* 1200 words
* due Monday 24 November, 2014, 5 p.m.
* upload on canvas; paper copy to my office (#07-23)
Read carefully Erich Auerbach’s chapter “Odysseus’ Scar” from his magisterial Mimesis—written during WWII while he, a German-Jewish philologist, was in exile in Istanbul. It is one of the founding texts of the modern discipline of comparative literature and inspired your professor to become a literary critic. Take note of his methods of analysis, his technique of close-reading, and his synthetic arguments about texts and cultures. This will be your model for your third assignment. You will build on the skills you acquired in the last two assignments—asking questions and close-reading—to analyze two texts and construct an argument which will illuminate a problem that they share. You may write on any two post-Homeric or post-Sanskritic text that we have studied.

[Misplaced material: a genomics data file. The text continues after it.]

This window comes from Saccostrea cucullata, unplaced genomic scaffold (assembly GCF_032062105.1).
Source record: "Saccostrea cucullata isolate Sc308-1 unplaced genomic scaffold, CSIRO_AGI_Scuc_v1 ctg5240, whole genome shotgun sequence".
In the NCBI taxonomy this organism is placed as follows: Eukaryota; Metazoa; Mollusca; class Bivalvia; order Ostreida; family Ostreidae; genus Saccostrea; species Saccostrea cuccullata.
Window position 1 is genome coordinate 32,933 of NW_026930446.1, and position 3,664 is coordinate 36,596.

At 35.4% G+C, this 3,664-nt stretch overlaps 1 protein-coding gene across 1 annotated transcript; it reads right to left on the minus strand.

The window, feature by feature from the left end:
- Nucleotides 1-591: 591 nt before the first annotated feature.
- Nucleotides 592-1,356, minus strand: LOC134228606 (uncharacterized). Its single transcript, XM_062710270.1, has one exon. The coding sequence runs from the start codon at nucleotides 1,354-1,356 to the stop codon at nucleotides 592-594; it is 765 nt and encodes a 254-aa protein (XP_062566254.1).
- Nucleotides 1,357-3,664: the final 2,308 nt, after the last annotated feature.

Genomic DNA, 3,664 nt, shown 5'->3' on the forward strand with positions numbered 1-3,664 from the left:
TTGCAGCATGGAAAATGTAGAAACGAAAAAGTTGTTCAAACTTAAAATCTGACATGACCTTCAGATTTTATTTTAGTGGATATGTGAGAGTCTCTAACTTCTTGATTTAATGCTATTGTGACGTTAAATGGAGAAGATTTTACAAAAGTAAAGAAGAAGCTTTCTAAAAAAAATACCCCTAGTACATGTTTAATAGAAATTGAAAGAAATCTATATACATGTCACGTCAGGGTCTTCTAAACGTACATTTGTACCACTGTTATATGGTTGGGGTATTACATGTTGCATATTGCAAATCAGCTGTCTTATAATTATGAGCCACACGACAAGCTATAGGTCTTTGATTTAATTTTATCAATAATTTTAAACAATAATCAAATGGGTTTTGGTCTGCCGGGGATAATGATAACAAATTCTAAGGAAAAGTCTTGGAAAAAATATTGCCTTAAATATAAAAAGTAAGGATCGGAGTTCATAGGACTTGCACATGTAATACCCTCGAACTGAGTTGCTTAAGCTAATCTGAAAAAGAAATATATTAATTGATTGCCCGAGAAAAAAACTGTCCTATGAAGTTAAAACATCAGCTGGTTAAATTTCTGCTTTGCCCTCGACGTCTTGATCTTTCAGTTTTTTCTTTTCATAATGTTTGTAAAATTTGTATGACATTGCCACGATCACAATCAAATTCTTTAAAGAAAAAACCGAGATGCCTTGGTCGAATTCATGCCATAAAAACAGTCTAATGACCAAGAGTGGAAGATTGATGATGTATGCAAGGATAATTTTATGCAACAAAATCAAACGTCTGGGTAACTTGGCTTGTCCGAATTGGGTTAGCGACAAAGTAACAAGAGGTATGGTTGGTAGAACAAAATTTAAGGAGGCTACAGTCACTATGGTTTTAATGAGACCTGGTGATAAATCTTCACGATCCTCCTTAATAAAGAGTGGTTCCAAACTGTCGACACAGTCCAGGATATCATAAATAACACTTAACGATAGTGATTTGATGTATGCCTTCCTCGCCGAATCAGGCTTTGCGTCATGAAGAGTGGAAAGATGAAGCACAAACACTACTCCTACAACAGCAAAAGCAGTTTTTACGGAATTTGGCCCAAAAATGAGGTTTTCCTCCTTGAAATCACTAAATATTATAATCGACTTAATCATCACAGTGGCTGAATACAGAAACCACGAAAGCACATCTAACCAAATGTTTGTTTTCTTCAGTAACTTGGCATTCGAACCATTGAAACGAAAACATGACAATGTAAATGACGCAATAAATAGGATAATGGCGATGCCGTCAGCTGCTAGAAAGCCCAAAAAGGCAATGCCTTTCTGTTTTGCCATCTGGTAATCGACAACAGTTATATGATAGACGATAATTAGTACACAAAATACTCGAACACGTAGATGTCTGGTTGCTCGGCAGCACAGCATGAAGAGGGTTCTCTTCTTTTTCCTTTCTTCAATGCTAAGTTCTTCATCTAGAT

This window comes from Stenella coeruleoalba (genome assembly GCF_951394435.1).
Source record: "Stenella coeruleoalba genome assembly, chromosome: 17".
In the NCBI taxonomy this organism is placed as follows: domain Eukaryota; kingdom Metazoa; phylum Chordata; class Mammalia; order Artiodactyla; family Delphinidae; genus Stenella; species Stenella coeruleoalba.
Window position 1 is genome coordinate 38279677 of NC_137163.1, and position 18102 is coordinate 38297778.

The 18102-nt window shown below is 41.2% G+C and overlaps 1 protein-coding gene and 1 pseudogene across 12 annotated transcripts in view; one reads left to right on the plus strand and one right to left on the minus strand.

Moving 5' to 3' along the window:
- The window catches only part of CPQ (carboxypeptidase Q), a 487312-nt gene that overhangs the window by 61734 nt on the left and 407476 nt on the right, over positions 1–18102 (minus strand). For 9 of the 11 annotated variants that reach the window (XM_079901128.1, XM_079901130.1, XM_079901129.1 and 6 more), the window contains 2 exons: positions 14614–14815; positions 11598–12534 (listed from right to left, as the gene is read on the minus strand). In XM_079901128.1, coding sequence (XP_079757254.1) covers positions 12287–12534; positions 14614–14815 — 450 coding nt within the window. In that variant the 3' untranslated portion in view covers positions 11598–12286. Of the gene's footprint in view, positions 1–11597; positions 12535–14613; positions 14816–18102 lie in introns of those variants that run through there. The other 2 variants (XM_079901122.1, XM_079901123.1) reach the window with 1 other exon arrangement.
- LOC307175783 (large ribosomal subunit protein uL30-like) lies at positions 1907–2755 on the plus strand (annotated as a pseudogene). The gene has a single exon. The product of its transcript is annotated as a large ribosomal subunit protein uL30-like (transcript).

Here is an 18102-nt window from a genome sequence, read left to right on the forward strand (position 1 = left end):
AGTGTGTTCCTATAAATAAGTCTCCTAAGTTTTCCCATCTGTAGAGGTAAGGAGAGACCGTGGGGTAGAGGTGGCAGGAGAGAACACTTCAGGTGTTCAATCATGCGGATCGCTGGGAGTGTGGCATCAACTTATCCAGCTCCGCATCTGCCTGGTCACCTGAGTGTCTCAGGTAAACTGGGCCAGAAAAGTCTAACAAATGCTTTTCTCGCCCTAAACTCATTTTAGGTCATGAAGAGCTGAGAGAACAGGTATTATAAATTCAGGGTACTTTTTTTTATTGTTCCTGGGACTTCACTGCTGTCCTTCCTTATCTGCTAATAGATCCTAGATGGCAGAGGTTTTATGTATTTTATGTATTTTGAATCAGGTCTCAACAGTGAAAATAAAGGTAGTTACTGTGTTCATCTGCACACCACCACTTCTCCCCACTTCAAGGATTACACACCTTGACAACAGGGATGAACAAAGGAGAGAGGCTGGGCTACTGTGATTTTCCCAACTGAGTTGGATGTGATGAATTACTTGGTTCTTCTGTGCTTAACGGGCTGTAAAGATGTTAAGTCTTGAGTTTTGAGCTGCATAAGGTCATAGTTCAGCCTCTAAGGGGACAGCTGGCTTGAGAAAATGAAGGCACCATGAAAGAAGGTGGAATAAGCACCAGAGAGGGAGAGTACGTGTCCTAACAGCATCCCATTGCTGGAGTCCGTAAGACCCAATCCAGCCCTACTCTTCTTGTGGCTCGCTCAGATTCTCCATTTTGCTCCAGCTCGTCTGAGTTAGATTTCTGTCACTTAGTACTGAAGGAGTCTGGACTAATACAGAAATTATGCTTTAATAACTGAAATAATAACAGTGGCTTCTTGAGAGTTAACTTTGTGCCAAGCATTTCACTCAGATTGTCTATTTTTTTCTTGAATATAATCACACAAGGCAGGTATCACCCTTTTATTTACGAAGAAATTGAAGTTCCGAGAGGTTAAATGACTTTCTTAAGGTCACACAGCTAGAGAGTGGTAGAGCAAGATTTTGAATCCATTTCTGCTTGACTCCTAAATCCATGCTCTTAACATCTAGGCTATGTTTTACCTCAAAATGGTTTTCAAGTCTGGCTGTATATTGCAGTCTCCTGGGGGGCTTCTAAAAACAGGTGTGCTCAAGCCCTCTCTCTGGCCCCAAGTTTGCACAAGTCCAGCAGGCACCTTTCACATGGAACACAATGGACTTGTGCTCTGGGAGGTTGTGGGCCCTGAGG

- Sexual ethics
The norms of sexual behavior are pervasive in the texts that we have studied. Pick two moments and explore the relationship between gender, desire, transgression, and social norms.
- Us and others
How do Herodotus, Sima Qian, Euripides, Jami and/or the narrator of Genesis represent the foreign: their customs, geography, language, people?
- Gods and mortals
In what ways do human beings communicate with the divine?
 An illuminating review of Auerbach’s life is in the The New Yorker. 9 Dec. 2013.